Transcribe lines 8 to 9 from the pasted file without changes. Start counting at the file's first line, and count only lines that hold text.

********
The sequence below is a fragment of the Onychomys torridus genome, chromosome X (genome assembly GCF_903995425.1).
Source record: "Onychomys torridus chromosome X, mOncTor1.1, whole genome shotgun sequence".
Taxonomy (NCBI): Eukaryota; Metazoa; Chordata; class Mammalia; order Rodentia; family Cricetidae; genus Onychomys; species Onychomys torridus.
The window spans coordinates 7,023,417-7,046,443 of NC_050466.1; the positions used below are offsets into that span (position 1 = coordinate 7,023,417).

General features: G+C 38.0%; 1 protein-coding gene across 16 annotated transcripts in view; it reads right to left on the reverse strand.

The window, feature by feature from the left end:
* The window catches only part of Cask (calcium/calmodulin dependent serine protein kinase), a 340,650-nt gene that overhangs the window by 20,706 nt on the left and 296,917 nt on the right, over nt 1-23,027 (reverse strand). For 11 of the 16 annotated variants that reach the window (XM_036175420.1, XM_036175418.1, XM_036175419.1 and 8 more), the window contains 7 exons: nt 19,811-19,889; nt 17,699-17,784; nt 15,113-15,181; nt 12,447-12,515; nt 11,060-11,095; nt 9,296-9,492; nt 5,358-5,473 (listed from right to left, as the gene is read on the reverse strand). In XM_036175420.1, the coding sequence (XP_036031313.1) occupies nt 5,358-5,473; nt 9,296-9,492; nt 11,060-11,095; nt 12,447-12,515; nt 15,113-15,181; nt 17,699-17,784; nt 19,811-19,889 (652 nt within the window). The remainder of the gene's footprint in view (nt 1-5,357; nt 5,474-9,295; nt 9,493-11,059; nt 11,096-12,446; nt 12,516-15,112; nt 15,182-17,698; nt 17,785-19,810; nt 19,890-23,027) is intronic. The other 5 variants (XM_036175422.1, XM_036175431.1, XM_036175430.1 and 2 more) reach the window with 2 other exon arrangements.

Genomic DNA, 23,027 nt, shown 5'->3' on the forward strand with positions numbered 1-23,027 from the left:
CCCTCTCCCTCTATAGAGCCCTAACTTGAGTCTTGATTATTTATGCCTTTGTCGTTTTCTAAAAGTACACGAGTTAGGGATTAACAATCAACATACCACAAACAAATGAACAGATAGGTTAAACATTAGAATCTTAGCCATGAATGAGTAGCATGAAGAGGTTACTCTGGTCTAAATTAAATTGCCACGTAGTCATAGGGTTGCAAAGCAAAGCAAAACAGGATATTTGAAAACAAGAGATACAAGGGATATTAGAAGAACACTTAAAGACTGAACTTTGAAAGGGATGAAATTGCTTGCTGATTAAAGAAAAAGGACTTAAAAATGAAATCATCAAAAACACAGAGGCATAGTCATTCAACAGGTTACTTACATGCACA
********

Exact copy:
Genomic DNA, 23,027 nt, shown 5'->3' on the forward strand with positions numbered 1-23,027 from the left:
CCCTCTCCCTCTATAGAGCCCTAACTTGAGTCTTGATTATTTATGCCTTTGTCGTTTTCTAAAAGTACACGAGTTAGGGATTAACAATCAACATACCACAAACAAATGAACAGATAGGTTAAACATTAGAATCTTAGCCATGAATGAGTAGCATGAAGAGGTTACTCTGGTCTAAATTAAATTGCCACGTAGTCATAGGGTTGCAAAGCAAAGCAAAACAGGATATTTGAAAACAAGAGATACAAGGGATATTAGAAGAACACTTAAAGACTGAACTTTGAAAGGGATGAAATTGCTTGCTGATTAAAGAAAAAGGACTTAAAAATGAAATCATCAAAAACACAGAGGCATAGTCATTCAACAGGTTACTTACATGCACA